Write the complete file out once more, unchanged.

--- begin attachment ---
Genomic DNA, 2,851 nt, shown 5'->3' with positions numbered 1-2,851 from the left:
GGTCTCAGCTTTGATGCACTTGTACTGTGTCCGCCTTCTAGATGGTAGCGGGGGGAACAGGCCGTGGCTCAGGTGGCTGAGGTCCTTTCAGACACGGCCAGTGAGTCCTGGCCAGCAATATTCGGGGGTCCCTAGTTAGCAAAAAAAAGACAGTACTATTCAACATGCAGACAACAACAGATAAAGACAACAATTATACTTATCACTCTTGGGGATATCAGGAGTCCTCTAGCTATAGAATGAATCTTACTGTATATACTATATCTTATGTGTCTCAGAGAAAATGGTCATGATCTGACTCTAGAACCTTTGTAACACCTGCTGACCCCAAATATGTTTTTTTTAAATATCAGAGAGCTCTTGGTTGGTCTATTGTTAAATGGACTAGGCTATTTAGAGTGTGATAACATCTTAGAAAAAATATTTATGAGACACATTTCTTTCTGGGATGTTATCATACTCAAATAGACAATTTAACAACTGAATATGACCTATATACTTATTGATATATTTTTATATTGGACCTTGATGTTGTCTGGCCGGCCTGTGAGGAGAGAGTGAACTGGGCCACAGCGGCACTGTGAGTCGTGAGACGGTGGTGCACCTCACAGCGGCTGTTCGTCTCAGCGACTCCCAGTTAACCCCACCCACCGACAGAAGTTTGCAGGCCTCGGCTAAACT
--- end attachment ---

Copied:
Genomic DNA, 2,851 nt, shown 5'->3' with positions numbered 1-2,851 from the left:
GGTCTCAGCTTTGATGCACTTGTACTGTGTCCGCCTTCTAGATGGTAGCGGGGGGAACAGGCCGTGGCTCAGGTGGCTGAGGTCCTTTCAGACACGGCCAGTGAGTCCTGGCCAGCAATATTCGGGGGTCCCTAGTTAGCAAAAAAAAGACAGTACTATTCAACATGCAGACAACAACAGATAAAGACAACAATTATACTTATCACTCTTGGGGATATCAGGAGTCCTCTAGCTATAGAATGAATCTTACTGTATATACTATATCTTATGTGTCTCAGAGAAAATGGTCATGATCTGACTCTAGAACCTTTGTAACACCTGCTGACCCCAAATATGTTTTTTTTAAATATCAGAGAGCTCTTGGTTGGTCTATTGTTAAATGGACTAGGCTATTTAGAGTGTGATAACATCTTAGAAAAAATATTTATGAGACACATTTCTTTCTGGGATGTTATCATACTCAAATAGACAATTTAACAACTGAATATGACCTATATACTTATTGATATATTTTTATATTGGACCTTGATGTTGTCTGGCCGGCCTGTGAGGAGAGAGTGAACTGGGCCACAGCGGCACTGTGAGTCGTGAGACGGTGGTGCACCTCACAGCGGCTGTTCGTCTCAGCGACTCCCAGTTAACCCCACCCACCGACAGAAGTTTGCAGGCCTCGGCTAAACT